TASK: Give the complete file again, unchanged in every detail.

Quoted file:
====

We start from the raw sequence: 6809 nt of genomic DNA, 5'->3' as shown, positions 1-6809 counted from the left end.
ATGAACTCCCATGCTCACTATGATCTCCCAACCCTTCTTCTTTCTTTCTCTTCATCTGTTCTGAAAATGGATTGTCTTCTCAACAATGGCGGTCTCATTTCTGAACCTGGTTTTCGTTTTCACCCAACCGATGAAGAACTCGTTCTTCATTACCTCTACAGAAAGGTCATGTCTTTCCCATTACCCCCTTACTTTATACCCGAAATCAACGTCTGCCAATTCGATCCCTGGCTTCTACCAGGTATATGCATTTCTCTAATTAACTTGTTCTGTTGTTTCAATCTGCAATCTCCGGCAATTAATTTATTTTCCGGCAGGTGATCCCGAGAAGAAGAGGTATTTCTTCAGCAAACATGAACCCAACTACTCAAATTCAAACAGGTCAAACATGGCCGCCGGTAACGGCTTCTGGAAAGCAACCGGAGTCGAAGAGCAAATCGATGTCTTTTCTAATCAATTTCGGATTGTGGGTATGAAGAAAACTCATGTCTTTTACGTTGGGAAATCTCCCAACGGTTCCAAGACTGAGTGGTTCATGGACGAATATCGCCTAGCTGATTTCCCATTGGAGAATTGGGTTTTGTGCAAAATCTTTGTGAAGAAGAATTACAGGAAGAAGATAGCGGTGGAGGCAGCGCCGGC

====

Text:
We start from the raw sequence: 6809 nt of genomic DNA, 5'->3' as shown, positions 1-6809 counted from the left end.
ATGAACTCCCATGCTCACTATGATCTCCCAACCCTTCTTCTTTCTTTCTCTTCATCTGTTCTGAAAATGGATTGTCTTCTCAACAATGGCGGTCTCATTTCTGAACCTGGTTTTCGTTTTCACCCAACCGATGAAGAACTCGTTCTTCATTACCTCTACAGAAAGGTCATGTCTTTCCCATTACCCCCTTACTTTATACCCGAAATCAACGTCTGCCAATTCGATCCCTGGCTTCTACCAGGTATATGCATTTCTCTAATTAACTTGTTCTGTTGTTTCAATCTGCAATCTCCGGCAATTAATTTATTTTCCGGCAGGTGATCCCGAGAAGAAGAGGTATTTCTTCAGCAAACATGAACCCAACTACTCAAATTCAAACAGGTCAAACATGGCCGCCGGTAACGGCTTCTGGAAAGCAACCGGAGTCGAAGAGCAAATCGATGTCTTTTCTAATCAATTTCGGATTGTGGGTATGAAGAAAACTCATGTCTTTTACGTTGGGAAATCTCCCAACGGTTCCAAGACTGAGTGGTTCATGGACGAATATCGCCTAGCTGATTTCCCATTGGAGAATTGGGTTTTGTGCAAAATCTTTGTGAAGAAGAATTACAGGAAGAAGATAGCGGTGGAGGCAGCGCCGGC